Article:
TABLE 3__________________________________________________________________________ALKYLATION OF TOLUENE WITH METHANOL OVER ZSM-35                                 WeightProduct Analysis (Weight Percent)     percent.sup.(a)ExampleBenzene     Toluene          Xylenes               p-Xylene                    m-Xylene                         o-Xylene                              C9 +                                 Conversion                                        Selectivity__________________________________________________________________________4    0    99.60           0.38               0.20      0.18 0  0.4    95.sup.(b)5    0    99.00           0.91               0.21 0.21 0.45 0  1.0    91.sup.(b)6    0.01 93.06           5.97               1.54 1.35 3.08 0.86                                 6.94   86.07    0.24 75.72          16.20               3.79 8.75 3.66 7.64                                 24.3   66.78    1.33 65.97          21.36               5.22 11.31                         4.83 10.93                                 34.0   62.89    1.73 67.31          20.70               4.99 11.22                         4.50 9.85                                 32.7   63.310   0.04 95.27           3.81               1.94      1.87 0.78                                 4.7    81.111   0.02 84.54          12.48               3.31 3.62 5.56 2.82                                 15.5   80.512   0.06 77.71           14.32               6.83      7.49 7.19                                 22.3   64.2__________________________________________________________________________ .sup.(a) Conversion of toluene; maximum conversion possible is 50% .sup.(b) Selectivity in mole percent xylene.
EXAMPLE 13

A 1.0 cc portion (0.63 gram) of the product crystalline zeolite ZSM-35 of Example 1 was placed in a glass reactor and heated from 24 C. to 538 C. in flowing air (100 cc/minute) and held at 538 C. for one hour. An equimolar mixture of toluene and 1,2,4-trimethylbenzene was then passed over the catalyst at 510 C. and atmospheric pressure. The weight hourly space velocity was maintained at 1 hr-1. The results of this example appear in Table 4, hereinafter presented.

EXAMPLE 14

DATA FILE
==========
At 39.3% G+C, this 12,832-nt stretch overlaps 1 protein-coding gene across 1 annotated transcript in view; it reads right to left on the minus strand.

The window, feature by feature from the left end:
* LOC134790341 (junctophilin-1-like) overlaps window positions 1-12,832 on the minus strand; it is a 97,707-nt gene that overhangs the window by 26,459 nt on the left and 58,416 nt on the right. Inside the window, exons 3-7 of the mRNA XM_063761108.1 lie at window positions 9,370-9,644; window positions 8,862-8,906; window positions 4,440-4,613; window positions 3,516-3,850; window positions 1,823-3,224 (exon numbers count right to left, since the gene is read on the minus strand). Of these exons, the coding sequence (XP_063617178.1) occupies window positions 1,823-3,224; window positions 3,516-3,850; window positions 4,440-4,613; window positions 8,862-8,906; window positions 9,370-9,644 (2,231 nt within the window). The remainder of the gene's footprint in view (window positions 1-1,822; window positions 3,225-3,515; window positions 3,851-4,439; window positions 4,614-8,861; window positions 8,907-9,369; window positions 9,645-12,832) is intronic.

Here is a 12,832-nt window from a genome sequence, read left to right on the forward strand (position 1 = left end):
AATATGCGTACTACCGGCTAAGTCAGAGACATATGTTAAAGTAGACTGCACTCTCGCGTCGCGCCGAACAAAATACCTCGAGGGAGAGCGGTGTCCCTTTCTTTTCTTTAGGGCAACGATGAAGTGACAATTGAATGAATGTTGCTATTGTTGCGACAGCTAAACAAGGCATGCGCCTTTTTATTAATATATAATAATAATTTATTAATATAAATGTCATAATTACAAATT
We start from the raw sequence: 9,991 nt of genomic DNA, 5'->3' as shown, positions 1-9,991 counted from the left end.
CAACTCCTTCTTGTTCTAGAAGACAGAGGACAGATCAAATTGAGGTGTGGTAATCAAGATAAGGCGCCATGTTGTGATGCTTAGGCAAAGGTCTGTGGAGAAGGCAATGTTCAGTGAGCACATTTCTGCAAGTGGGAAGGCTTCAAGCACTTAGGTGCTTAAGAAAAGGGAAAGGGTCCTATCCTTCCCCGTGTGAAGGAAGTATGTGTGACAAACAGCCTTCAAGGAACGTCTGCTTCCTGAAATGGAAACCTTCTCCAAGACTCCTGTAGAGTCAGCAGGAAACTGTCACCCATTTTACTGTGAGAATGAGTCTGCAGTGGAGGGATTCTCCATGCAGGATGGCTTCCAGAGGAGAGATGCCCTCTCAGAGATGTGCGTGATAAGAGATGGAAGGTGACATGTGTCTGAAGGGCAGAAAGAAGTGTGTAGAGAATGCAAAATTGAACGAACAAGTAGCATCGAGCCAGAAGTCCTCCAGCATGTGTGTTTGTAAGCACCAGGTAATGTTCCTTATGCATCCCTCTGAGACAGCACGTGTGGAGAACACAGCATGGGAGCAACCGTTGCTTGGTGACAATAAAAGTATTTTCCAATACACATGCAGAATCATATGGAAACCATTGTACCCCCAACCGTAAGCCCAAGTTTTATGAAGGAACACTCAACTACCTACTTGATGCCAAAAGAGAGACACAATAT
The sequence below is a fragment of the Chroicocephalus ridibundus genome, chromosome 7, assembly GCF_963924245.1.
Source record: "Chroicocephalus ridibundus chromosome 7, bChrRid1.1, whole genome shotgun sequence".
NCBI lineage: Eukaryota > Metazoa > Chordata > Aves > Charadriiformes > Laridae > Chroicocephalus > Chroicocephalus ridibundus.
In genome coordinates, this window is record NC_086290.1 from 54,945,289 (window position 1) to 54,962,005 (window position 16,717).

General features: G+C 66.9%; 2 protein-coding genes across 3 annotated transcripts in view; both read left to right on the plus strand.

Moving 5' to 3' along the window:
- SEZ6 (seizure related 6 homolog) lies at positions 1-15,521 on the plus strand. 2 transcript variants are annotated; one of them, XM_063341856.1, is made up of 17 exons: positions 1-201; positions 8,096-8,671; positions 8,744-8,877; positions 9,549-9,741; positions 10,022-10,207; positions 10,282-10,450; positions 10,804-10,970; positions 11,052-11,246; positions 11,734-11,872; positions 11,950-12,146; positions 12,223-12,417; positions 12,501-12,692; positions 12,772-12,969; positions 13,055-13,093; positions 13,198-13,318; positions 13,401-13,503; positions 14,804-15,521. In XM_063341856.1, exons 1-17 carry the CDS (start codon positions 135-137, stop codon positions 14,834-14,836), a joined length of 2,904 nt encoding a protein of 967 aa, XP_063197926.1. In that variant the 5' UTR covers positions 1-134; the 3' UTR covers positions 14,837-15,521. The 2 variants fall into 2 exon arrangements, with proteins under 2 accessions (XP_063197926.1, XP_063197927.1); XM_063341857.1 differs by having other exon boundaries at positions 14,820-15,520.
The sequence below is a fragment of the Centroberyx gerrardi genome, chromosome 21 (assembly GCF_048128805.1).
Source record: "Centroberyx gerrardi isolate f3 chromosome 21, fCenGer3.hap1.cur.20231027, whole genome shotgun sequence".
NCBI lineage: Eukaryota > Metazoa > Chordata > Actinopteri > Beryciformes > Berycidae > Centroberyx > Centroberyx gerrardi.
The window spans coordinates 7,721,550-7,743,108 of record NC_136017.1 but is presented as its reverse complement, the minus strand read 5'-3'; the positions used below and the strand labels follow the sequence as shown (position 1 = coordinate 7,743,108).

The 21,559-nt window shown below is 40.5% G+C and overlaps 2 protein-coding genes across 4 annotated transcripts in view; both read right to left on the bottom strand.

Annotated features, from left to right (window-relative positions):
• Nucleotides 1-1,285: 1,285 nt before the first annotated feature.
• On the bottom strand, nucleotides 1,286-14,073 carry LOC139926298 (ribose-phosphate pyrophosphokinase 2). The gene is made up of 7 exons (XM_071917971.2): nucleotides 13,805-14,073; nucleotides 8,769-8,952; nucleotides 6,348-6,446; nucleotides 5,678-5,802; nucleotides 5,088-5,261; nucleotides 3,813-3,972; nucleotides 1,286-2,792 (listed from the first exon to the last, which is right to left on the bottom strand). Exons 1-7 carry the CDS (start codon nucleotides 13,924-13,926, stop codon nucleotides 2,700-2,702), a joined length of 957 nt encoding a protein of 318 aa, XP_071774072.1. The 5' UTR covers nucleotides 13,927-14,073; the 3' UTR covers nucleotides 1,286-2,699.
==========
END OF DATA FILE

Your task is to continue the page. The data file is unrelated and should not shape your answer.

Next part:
The experiment outlined in Example 13 was repeated, except that the temperature was 455 C. and the weight hourly space velocity was maintained at 4 hr-1. The results of this example are also listed in Table 4.

              TABLE 4______________________________________TRANSALKYLATION OVER ZSM-35Example No.Product Analysis(Wt. %)          Feed    13      14______________________________________Benzene                   5.0     1.3Toluene          43.4    32.7    38.1p,m-Xylene               22.7    10.8o-Xylene                  6.8     3.1Total Xylene             29.5    13.9TMB.sup.(a)      56.6    29.3    45.5Other C9 +           3.0     1.2Conversion.sup.(b)       71.5    33.4______________________________________ .sup.(a) 1,2,4-Trimethylbenzene .sup.(b) Conversion to xylenes (percent of equilibrium).
EXAMPLE 15

Propylene was bubbled through a 68 C. benzene solution containing a quantity of the ZSM-35 zeolite prepared in Example 1 in the ratio of 10 grams of benzene per gram of zeolite catalyst. Cumene was produced at the hourly rate of 14 grams per 100 grams of zeolite ZSM-35 catalyst.

EXAMPLE 16

In order to compare the aging properties of the catalyst for use in the present process with the same properties of a commercially available catalyst used in the art for alkylation or transalkylation, a quantity of Zeolon 100H, a commercially available form of synthetic hydrogen-mordenite, was pretreated by heating through the range of 21 C. to 538 C. over a 1.5 hour period followed by 1.0 hour at 538 C. The heating was accomplished in the presence of dry air flowing at the rate of 100 cc/minute.